Stat attack!: Farmers Insurance Open preview

By John AntoniniJanuary 22, 2014, 3:30 pm

This week’s Farmers Insurance Open marks the 2013-14 PGA Tour debut of Tiger Woods. And what better place for the world No. 1 to return to the Tour than at the course on which he has won eight times professionally. With his seventh win at the Farmers in 2013 added to his 2008 U.S. Open title at Torrey Pines, Woods became the first player to win on the same course eight different times. He tied his own record twice more in 2013.

Most victories on the same course in PGA Tour history

Wins Player Course Years
8 Tiger Woods  Torrey Pines South (Farmers/U.S. Open)  1999, '03, 2005-08, '13 (U.S. Open, '08)
8 Tiger Woods  Bay Hill Club & Lodge (API)  2000-03, 2008-09, 2012-13
8 Tiger Woods  Firestone CC South (WGC-Bridgestone)  1999-01, 2005-07, '09, '13
6 Sam Snead  Miami Springs G&CC (Miami Open)  1937, '39, '46, 1950-51, '55
6 Jack Nicklaus  Augusta National GC (Masters)  1963, 1965-66, '72, '75, '86
6 Alex Ross  Pinehurst Resort (North/South Open)  1902-04, 1907-08, '10

*Source: PGA Tour Media Guide


Woods has won his season-opening event on Tour seven times in his career, but his victory at the 2013 Farmers ended a slide in which he was outside the top 10 in his debut in three of the previous four years. They were the only times in his career in which he did not finish in the top 10 in his season-opening tournament.

Tiger Woods season-opening events on the PGA Tour since 1997

 1997  Mercedes Championships  Won
 1998  Mercedes Championships  T-2
 1999  Mercedes Championships  T-5
 2000  Mercedes Championships  Won
 2001  Mercedes Championships  T-8
 2002  Mercedes Championships  T-10
 2003  Buick Invitational  Won
 2004  Mercedes Championships  T-4
 2005  Mercedes Championships  T-3
 2006  Buick Invitational  Won
 2007  Buick Invitational  Won
 2008  Buick Invitational  Won
 2009  WGC-Accenture Match Play  T-17
 2010  Masters  T-4
 2011  Farmers Insurance Open  T-44
 2012  AT&T Pebble Beach  T-15
 2013  Farmers Insurance Open  Won

Woods doesn’t dominate the statistics when he wins at Torrey Pines. In fact he hasn’t led the field in distance, accuracy, greens in regulation or strokes gained-putting in any of his victories. All he does is score. His career average at Torrey Pines is 68.61. In 51 rounds, he has 35 rounds in the 60s, 43 rounds under par and only three rounds over par.

Woods statistical ranking in his victories at the Farmers Insurance Open

 Year  Distance  Fairways Hit  GIR  Strokes gained-putting
 2013  7  T-17  T-34  28
 2008  11  59  T-2  6
 2007  4  T-55  T-5  11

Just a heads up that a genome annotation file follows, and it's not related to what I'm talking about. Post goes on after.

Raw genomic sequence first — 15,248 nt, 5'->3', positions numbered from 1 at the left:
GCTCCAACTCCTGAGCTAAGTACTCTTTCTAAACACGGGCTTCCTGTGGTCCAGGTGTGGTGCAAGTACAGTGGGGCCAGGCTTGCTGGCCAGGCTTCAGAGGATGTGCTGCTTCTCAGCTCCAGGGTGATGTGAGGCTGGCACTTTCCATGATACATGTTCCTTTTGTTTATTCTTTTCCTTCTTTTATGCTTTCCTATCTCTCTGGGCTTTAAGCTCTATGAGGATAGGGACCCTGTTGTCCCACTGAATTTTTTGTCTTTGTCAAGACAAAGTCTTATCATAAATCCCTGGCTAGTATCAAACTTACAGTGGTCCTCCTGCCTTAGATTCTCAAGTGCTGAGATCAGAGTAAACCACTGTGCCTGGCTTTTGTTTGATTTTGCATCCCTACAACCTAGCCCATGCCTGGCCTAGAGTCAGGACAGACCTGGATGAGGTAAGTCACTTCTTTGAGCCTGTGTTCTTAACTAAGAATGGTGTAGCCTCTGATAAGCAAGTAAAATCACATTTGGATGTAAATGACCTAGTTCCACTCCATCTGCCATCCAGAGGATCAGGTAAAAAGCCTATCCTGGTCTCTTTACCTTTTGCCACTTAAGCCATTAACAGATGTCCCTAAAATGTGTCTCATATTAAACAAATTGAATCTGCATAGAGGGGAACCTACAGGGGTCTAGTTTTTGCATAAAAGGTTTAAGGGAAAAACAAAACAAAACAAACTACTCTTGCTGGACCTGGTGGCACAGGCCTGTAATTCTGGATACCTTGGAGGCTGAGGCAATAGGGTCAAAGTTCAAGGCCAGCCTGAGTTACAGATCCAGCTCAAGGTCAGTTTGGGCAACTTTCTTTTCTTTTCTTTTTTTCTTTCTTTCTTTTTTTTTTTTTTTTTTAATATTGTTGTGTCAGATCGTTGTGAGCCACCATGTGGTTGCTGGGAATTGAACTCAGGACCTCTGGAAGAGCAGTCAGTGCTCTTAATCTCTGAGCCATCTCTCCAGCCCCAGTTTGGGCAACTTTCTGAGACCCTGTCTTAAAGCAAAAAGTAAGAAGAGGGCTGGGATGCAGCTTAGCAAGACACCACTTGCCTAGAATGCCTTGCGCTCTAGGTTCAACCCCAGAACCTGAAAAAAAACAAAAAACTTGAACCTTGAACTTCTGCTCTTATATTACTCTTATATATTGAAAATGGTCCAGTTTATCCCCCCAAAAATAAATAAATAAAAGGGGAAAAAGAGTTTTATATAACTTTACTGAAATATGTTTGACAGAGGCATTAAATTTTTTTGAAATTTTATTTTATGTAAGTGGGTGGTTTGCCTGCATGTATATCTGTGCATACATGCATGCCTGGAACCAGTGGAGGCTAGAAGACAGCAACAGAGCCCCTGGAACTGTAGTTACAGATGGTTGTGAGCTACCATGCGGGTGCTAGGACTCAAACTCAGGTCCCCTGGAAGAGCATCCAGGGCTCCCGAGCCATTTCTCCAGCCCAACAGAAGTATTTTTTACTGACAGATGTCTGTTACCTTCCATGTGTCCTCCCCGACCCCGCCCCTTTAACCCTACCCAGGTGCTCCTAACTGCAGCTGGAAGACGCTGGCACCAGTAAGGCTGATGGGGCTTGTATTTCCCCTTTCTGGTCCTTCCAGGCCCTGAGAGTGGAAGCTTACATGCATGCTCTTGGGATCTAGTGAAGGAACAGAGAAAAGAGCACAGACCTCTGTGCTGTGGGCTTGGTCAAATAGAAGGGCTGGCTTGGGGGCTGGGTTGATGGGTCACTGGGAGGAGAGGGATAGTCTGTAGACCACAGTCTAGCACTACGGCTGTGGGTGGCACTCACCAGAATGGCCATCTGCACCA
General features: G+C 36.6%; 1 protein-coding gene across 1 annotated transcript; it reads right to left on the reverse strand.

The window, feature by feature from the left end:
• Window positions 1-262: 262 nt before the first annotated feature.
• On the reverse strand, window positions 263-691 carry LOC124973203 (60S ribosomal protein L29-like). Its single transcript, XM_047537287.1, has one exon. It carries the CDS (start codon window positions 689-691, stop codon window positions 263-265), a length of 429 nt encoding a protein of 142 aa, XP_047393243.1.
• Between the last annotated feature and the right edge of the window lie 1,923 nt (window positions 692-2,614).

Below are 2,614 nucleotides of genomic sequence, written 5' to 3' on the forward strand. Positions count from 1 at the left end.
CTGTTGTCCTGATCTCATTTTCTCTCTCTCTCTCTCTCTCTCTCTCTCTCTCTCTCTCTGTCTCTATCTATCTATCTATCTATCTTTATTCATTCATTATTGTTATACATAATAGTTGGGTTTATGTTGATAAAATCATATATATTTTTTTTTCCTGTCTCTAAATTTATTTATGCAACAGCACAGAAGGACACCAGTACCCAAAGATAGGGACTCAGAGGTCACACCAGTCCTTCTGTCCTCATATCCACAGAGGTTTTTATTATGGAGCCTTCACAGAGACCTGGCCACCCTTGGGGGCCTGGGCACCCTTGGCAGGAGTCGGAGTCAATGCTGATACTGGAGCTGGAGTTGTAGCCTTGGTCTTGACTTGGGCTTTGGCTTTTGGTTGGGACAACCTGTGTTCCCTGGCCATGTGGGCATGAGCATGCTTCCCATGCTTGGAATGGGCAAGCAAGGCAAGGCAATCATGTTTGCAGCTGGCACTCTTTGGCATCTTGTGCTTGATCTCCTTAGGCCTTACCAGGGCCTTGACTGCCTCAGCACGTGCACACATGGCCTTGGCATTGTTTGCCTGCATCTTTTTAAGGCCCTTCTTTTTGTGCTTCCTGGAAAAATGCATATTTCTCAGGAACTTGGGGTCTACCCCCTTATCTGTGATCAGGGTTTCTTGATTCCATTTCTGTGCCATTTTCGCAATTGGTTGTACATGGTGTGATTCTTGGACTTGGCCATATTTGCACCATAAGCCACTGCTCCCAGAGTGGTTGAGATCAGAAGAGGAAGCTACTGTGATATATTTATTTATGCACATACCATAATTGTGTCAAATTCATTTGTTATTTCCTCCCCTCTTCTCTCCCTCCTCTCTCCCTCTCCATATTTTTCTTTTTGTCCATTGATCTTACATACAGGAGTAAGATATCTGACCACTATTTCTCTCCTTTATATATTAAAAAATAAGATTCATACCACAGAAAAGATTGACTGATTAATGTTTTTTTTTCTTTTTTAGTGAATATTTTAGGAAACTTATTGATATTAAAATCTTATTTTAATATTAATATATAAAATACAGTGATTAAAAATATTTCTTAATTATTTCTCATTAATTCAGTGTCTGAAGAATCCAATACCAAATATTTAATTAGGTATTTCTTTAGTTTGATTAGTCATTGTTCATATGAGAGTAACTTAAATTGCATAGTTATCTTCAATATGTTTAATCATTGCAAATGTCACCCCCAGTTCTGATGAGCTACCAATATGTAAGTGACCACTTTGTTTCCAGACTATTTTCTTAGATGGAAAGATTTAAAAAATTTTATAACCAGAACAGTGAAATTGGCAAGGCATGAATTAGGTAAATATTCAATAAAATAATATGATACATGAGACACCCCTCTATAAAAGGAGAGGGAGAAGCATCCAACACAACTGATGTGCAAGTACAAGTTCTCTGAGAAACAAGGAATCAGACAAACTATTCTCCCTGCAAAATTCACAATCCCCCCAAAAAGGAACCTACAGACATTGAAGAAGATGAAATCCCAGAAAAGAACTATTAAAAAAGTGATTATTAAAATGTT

2006  3  T-55  T-9  27
 2005  3  T-68  T-49  7
 2003  10  T-67  T-11  N/A
 1999  N/A  T-57  T-33  N/A

Woods dominates the par-5 holes at Torrey Pines, which has become a trait of the tournament champion regardless of his name. The Farmers winner has had a scoring average of less than 4.5 on the par-5 holes seven times in the last eight years.

Farmers Insurance Open champion’s scoring average on par-5 holes

 Year  Player  Average  Event Rank
 2013  Tiger Woods  4.25  T-2
 2012  Brandt Snedeker  4.44  T-16
 2011  Bubba Watson  4.19  1st
 2010  Ben Crane  4.69  T-41
 2009  Nick Watney  4.31  2nd
 2008  Tiger Woods  4.44  T-2
 2007  Tiger Woods  4.31  T-6
 2006  Tiger Woods  4.19  1st

Woods isn’t the only superstar making his 2014 calendar-year debut on Tour at the Farmers Insurance Open. Phil Mickelson is also back after a week in the Middle East, where he finished T-2 in the Abu Dhabi HSBC Golf Championship. It was a tournament he could have won if not for a triple bogey-7 on the par-4 13th hole Sunday. He did make birdie on three of his last five holes to finish one back of winner Pablo Larrazabal. Mickelson, who did have two top-20 finishes in the PGA Tour events in Asia at the end of 2013, is looking for his first win on Tour since the British Open. Like Woods, he has had success at the Farmers, but all three of his victories came prior to the Rees Jones redesign of the South Course, which was completed after Mickelson’s victory in 2001. Mickelson has played this event 24 times, 12 times prior to the redesign and 12 after. Here’s a breakdown.

Mickelson at the Farmers Insurance Open

 Years  Starts  Wins  Top-5s  Cuts Made  Weekend Avg.
 1988-01  12  3  5  9  69.47
 2002-13  12  0  3  10  71.35

When you look at the nearly two-stroke difference in Mickelson’s weekend scoring average, you must remember that he finished second in 2011, losing to Bubba Watson by one stroke, and that he was one stroke out of the John Daly-Luke Donald-Chris Riley playoff in 2004. It’s fair to say the Jones redesign cost Mickelson two more titles at Torrey Pines.

Woods and Mickelson have combined for 10 of the last 21 wins at the Farmers Insurance Open, but several other players have had amazing success on the Torrey Pines courses. Here’s a sampling of other players to consider if you’re in a fantasy golf league this week: